Bloomberg writes "The Fed Doesn't Want Negative Interest Rates Even Though Trump Does," which briefly mentions money market funds. The article says, "Federal Reserve Chairman Jerome Powell and his colleagues are loath to follow Europe and Japan into negative interest rate territory -- no matter what President Donald Trump might want or how bad the U.S. economy might get. Not only could such a move be deemed illegal, it's also unclear how much of an economic gain it would yield given the likely disruption it could cause to banks and money market funds." It explains, "Money-market funds would also be squeezed by negative rates, though reforms unveiled by the Securities and Exchange Commission in 2014 mean that some are less vulnerable than they were before. If rates fall below zero, the funds' first line of defense against investors yanking out their money would be to reduce the fees that the managers charge." Bloomberg quotes Peter Crane, president of Crane Data, "If rates don't go too far negative, the playbook says suck it up and survive on lower fees.... If you go too negative like you see in Europe, then you need another plan." The piece adds, "The Fed is in the midst of a wide-ranging strategic study of ways it can tackle what Powell has called the 'key question' facing it: How can it best manage the ups and downs of the economy in a world of permanently lower interest rates. But negative rates don't seem to be high on the agenda." In other news, website AssetTV features a video from MetLife, which discusses, "Stable Value in Target Date Funds." MetLife National Sales Director for Stable Value Markets Warren Howe, says, "It's very interesting because if you look at stable value now, it's about $820 billion or so ... that we see for the size of the asset class. And, if you went back 10-15 years, stable value got the predominant amount of default investments, if you will." Howe continues, "But, then target dates have come along and over a 10 year period they've gone from virtually zero to somewhere north of a trillion dollars. They have grown dramatically.... Because they're mutual funds, stable value has not been a component of that."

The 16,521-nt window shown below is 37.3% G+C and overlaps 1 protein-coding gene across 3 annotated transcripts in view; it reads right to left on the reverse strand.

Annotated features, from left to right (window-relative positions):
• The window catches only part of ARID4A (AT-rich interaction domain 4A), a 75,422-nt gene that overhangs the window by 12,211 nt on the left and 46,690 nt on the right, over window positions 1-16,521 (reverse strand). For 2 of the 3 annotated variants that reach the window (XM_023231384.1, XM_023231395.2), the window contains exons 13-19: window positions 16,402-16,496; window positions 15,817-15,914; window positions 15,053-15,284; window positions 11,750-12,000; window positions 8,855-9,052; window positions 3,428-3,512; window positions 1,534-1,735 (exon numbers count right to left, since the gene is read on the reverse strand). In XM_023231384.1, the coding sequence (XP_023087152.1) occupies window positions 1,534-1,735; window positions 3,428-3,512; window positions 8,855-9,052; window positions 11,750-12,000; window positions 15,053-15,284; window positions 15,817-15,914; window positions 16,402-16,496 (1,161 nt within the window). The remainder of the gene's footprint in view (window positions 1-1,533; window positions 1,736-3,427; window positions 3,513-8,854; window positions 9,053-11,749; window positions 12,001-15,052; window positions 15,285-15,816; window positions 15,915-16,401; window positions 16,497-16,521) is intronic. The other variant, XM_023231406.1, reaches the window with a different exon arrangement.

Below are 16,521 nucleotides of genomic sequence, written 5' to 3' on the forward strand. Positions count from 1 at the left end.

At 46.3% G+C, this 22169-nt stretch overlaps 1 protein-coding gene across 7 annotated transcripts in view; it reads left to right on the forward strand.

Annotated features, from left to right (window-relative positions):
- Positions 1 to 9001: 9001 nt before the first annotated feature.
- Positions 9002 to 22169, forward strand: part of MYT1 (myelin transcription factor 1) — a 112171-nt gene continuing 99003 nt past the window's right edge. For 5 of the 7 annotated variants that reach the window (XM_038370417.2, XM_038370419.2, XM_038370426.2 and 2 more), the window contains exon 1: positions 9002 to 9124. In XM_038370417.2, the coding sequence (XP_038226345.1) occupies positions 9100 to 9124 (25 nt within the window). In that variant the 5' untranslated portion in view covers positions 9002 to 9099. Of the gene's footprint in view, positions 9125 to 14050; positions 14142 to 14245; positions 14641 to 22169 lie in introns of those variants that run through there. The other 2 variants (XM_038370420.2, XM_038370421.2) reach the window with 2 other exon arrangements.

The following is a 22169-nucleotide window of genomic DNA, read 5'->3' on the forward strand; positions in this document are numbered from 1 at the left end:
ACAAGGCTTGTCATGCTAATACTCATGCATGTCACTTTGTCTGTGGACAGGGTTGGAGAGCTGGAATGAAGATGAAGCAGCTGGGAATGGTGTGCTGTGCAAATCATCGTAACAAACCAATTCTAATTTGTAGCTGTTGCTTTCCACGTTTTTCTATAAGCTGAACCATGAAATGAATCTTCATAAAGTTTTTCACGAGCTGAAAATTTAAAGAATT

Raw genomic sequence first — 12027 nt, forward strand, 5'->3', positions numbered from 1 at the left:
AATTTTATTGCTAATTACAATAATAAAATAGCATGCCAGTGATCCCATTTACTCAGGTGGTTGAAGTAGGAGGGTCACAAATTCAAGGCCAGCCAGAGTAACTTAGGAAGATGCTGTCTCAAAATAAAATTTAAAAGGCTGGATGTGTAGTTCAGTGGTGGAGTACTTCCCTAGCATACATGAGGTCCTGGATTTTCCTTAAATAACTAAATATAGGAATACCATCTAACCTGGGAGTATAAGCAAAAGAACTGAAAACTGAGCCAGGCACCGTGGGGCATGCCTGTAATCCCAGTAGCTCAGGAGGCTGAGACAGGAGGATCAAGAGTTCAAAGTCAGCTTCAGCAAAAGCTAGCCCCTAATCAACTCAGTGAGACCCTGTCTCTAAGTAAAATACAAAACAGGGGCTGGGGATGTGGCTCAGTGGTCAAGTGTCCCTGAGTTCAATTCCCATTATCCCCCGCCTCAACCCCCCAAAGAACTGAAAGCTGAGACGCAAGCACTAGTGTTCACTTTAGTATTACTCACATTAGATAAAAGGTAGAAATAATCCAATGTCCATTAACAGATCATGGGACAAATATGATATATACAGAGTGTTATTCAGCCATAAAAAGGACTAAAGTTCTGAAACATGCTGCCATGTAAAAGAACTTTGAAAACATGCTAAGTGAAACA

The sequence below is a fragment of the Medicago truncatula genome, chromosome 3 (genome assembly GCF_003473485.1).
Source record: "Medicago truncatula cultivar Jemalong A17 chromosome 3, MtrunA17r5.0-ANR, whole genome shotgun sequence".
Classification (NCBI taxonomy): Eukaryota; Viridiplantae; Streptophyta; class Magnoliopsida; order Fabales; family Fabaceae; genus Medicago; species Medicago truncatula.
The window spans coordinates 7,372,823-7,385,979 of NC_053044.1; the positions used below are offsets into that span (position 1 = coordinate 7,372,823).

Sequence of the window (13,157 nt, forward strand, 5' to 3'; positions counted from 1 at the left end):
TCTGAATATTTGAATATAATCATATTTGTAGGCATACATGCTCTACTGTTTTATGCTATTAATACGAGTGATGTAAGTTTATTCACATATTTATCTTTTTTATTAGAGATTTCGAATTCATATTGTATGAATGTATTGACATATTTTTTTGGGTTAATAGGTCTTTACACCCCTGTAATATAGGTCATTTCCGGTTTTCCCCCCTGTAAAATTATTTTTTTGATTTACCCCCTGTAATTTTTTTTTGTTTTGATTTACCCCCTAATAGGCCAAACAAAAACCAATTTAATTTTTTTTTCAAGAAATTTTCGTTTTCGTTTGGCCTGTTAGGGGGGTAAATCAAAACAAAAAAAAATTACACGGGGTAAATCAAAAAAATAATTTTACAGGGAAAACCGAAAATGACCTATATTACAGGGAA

Federated Investors' Head of Government Liquidity Sue Hill writes in an update entitled, "SOFR, so good" that, "Libor's heir apparent is making progress but daunting issues remain." She explains, "With a market footprint of more than $200 trillion, the London interbank offered rate (Libor) has been referred to by some as 'the world's largest number.' It is a benchmark rate -- technically a series of rates across five currencies and seven maturities -- used for many financial instruments, including derivatives, securitizations, floating-rate notes and bank loans. But caught up in scandal and weakened by reforms on financial institutions and money markets that led to a drop in assets referencing it, Libor’s days are, well, numbered. U.K regulators have announced their intention to phase it out by the end of 2021." She tells us, "The magnitude of the obstacles to do away with Libor is enormous. It is estimated that in 2016 there was $200 trillion in exposure to financial instruments tied to some measure of Libor, with the majority of that in derivative contracts. While 82% of this exposure, including most money market funds at present, is estimated to mature by the end of 2021, roughly $35 trillion, such as loans and floating-rate notes, have maturities beyond that date. This staggering amount of legacy contracts presents significant legal, operational, accounting and investment challenges." Hill continues, "In 2014, the Federal Reserve formed a committee to find a replacement. It recommended the Secured Overnight Financing Rate (SOFR), an index based on transactions in the market for overnight repurchase agreements collateralized by Treasury securities.... It isn't as simple as switching one rate for another, unfortunately. Daunting questions must be addressed, including when and how the switch takes place and how to account for the difference in economic value at the time of transition. While the risk-free nature of the rate makes it desirable for hedging, SOFR lacks a credit component and term structure, which is an issue for products such as floating-rate securities. Because most money funds do not currently have Libor exposure beyond 2021, the money market industry has the luxury of time to create strategies to address issues." Finally, she adds, "To date, issuance of SOFR-based floating-rate securities has exceeded $200 billion and the volume of trading and open interest in SOFR futures continues to grow. But far before SOFR is ready to take over for Libor, cash managers and investors need a game plan for current and new exposure. 2021 may seem a long way away, but it's never too soon to start."